THE STONE TAPE (1972) – On DVD from 25th March

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RYAN Electronics relocates its workforce into a restored Victorian house, Taskerlands, that they have acquired. Upon moving in, it appears that one important room hasn’t been renovated, much to the annoyance of manager Peter. After hearing of the builders reluctance to work in that particular room, Peter and his computer technician Jill check out the room, only for Jill to collapse in fear after hearing screams and glimpsing a ghostly apparition. Soon stories emerge of an exorcism performed in the house many years ago, so the scientific team set up their equipment in the room to try to capture and analyze the spooky sounds but little do they realise what hides beneath the stone walls…

The Stone Tape is a classic BBC original ghost story, first aired in 1972, and unfortunately it shows its age. The flow of the scenes also seems a little jumpy and disjointed, lacking the fluidity which can sometimes make the story a bit hard to follow. Despite all of this, there’s a definite solid story to be told in The Stone Tape and if you look past the corny screams and overreactions, you’ll find an intriguing piece of filmmaking that will unnerve you to the core.

Jane Asher stars as Jill, who seems to experience the supernatural sensations more than the rest of her fellow scientists and sympathises with the tortured entity, a maid who appeared to have died in that very room at least a century ago. Michael Bryant stars as Peter Brock, the manager of Ryan Electronics, is sceptical at first but after hearing the screams himself, stops at nothing to find out why she’s there and how to expel her from the room. That is, however, until he comes across a theory that the stone walls within the room are acting as a recording device, replaying events that happened in the past. With this potential groundbreaking discovery, Peter relentlessly experiments with vibrations in the room in order to playback the stone ‘tape’ manually at will, with disastrous consequences.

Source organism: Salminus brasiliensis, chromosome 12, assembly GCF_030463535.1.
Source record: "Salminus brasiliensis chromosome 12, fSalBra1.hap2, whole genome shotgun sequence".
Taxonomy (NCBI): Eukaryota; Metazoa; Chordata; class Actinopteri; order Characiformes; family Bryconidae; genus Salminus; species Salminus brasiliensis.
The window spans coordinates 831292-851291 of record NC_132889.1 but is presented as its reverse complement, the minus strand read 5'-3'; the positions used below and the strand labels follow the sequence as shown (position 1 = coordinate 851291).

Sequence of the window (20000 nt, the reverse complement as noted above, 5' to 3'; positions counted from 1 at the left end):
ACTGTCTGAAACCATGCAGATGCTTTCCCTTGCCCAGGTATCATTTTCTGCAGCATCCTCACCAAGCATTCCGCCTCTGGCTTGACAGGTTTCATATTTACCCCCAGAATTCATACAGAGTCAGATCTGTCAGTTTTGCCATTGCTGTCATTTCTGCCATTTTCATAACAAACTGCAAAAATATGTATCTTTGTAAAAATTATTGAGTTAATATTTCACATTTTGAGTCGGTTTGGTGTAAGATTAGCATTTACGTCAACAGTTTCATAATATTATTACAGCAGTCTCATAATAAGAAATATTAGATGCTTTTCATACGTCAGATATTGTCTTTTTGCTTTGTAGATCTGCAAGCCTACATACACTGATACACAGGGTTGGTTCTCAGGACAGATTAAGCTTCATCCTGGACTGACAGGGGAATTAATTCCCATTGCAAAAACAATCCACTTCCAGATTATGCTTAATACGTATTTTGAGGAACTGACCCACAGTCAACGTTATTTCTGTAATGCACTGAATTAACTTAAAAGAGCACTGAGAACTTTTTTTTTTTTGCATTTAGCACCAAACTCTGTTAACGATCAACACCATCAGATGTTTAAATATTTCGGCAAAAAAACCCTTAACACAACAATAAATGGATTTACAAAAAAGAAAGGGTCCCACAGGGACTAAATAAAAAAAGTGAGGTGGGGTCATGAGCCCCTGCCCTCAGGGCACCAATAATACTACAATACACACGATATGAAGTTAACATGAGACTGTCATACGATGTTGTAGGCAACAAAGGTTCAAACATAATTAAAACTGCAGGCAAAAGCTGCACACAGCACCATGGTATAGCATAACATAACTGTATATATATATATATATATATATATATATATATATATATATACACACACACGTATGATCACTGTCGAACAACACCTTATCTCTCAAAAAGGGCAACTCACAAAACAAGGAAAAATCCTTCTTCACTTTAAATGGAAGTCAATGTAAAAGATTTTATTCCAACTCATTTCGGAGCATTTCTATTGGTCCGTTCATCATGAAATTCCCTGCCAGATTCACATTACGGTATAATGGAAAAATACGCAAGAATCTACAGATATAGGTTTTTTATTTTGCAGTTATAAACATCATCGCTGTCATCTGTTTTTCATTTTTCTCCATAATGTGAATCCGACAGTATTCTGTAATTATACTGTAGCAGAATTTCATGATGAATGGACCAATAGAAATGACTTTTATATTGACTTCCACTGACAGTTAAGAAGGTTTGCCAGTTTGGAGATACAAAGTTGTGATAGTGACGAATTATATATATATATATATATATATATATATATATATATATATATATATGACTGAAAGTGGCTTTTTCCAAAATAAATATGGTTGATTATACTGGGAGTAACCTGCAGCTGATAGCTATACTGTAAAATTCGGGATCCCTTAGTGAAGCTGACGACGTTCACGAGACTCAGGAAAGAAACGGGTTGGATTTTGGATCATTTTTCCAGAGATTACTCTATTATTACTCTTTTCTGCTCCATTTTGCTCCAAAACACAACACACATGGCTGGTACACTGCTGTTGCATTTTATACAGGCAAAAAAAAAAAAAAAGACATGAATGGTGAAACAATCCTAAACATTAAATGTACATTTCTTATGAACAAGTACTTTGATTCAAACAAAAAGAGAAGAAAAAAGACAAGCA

This TV film looks the part of the era and is quite relaxed in its own environment, with another story intertwined in which the recording division of Ryan Electronics refuses to entertain or share the building with the washing machine division. There’s plenty of dialogue outside the supernatural room, but only the main characters of Peter, Jill and Collinson, the site manager, are developed.

A slow build up eventually pays off in the latter half of the film and will still shock audiences today. Its intriguing plot has some truth in reality, with many people believing that inanimate materials can absorb energy of living beings during moments of high tension. If you can sit through the dated segments leading up to the conclusion, you’ll be justly rewarded. No doubt it was a phenomenon for its time and despite its odd flaws, it still oozes originality today.

The 101 Films DVD of The Stone Tape also features a full length commentary with the film’s writer, Nigel Kneale (Quatermass) and film critic Kim Newman.

Rating: ★★★★★★★☆☆☆

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About Bat 4344 Articles
I love practical effects, stop-motion animation and gore, but most of all I love a good story! I adore B-movies and exploitation films in many of their guises and also have a soft spot for creature features. I review a wide range of media including movies, TV series, books and videogames. I'm a massive fan of author Hunter S. Thompson and I enjoy various genre of videogames with Kingdom Hearts and Harvest Moon two of my all time favs. Currently playing: The Witcher 3: Wild Hunt, Yakuza Zero and Mafia III.

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